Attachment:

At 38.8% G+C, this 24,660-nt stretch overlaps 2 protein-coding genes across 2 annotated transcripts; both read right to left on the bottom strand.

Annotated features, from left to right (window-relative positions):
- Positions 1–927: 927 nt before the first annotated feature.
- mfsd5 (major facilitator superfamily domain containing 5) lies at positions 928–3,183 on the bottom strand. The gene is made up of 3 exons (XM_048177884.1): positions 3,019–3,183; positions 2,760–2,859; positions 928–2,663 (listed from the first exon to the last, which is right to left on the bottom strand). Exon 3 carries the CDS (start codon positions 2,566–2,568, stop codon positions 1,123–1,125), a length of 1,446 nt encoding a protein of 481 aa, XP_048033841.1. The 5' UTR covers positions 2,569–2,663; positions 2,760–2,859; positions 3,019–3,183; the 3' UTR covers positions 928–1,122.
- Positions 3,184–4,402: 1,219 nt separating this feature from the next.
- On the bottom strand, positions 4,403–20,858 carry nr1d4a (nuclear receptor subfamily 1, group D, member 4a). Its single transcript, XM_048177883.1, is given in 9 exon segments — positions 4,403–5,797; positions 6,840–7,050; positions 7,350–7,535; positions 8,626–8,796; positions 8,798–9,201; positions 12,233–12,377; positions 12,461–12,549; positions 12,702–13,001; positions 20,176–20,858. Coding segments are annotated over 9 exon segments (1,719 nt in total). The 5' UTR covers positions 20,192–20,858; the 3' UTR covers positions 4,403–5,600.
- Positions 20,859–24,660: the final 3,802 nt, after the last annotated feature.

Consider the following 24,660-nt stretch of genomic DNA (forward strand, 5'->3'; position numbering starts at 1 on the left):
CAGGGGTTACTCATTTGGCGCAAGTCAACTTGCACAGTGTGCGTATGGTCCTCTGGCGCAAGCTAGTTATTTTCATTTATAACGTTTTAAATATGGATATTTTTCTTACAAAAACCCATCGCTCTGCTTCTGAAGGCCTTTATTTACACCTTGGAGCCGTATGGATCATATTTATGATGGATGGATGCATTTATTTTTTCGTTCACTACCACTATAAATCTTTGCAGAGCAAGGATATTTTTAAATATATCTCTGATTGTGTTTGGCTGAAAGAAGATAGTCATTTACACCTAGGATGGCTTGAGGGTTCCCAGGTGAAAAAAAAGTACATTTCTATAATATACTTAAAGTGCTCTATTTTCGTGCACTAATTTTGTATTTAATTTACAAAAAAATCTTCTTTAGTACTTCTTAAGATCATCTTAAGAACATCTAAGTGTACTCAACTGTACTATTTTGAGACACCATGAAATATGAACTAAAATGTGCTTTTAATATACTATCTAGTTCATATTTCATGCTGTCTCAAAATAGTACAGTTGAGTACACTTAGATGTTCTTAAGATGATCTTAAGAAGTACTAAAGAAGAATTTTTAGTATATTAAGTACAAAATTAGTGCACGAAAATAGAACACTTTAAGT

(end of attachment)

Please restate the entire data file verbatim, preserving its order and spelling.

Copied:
At 38.8% G+C, this 24,660-nt stretch overlaps 2 protein-coding genes across 2 annotated transcripts; both read right to left on the bottom strand.

Annotated features, from left to right (window-relative positions):
- Positions 1–927: 927 nt before the first annotated feature.
- mfsd5 (major facilitator superfamily domain containing 5) lies at positions 928–3,183 on the bottom strand. The gene is made up of 3 exons (XM_048177884.1): positions 3,019–3,183; positions 2,760–2,859; positions 928–2,663 (listed from the first exon to the last, which is right to left on the bottom strand). Exon 3 carries the CDS (start codon positions 2,566–2,568, stop codon positions 1,123–1,125), a length of 1,446 nt encoding a protein of 481 aa, XP_048033841.1. The 5' UTR covers positions 2,569–2,663; positions 2,760–2,859; positions 3,019–3,183; the 3' UTR covers positions 928–1,122.
- Positions 3,184–4,402: 1,219 nt separating this feature from the next.
- On the bottom strand, positions 4,403–20,858 carry nr1d4a (nuclear receptor subfamily 1, group D, member 4a). Its single transcript, XM_048177883.1, is given in 9 exon segments — positions 4,403–5,797; positions 6,840–7,050; positions 7,350–7,535; positions 8,626–8,796; positions 8,798–9,201; positions 12,233–12,377; positions 12,461–12,549; positions 12,702–13,001; positions 20,176–20,858. Coding segments are annotated over 9 exon segments (1,719 nt in total). The 5' UTR covers positions 20,192–20,858; the 3' UTR covers positions 4,403–5,600.
- Positions 20,859–24,660: the final 3,802 nt, after the last annotated feature.

Consider the following 24,660-nt stretch of genomic DNA (forward strand, 5'->3'; position numbering starts at 1 on the left):
CAGGGGTTACTCATTTGGCGCAAGTCAACTTGCACAGTGTGCGTATGGTCCTCTGGCGCAAGCTAGTTATTTTCATTTATAACGTTTTAAATATGGATATTTTTCTTACAAAAACCCATCGCTCTGCTTCTGAAGGCCTTTATTTACACCTTGGAGCCGTATGGATCATATTTATGATGGATGGATGCATTTATTTTTTCGTTCACTACCACTATAAATCTTTGCAGAGCAAGGATATTTTTAAATATATCTCTGATTGTGTTTGGCTGAAAGAAGATAGTCATTTACACCTAGGATGGCTTGAGGGTTCCCAGGTGAAAAAAAAGTACATTTCTATAATATACTTAAAGTGCTCTATTTTCGTGCACTAATTTTGTATTTAATTTACAAAAAAATCTTCTTTAGTACTTCTTAAGATCATCTTAAGAACATCTAAGTGTACTCAACTGTACTATTTTGAGACACCATGAAATATGAACTAAAATGTGCTTTTAATATACTATCTAGTTCATATTTCATGCTGTCTCAAAATAGTACAGTTGAGTACACTTAGATGTTCTTAAGATGATCTTAAGAAGTACTAAAGAAGAATTTTTAGTATATTAAGTACAAAATTAGTGCACGAAAATAGAACACTTTAAGT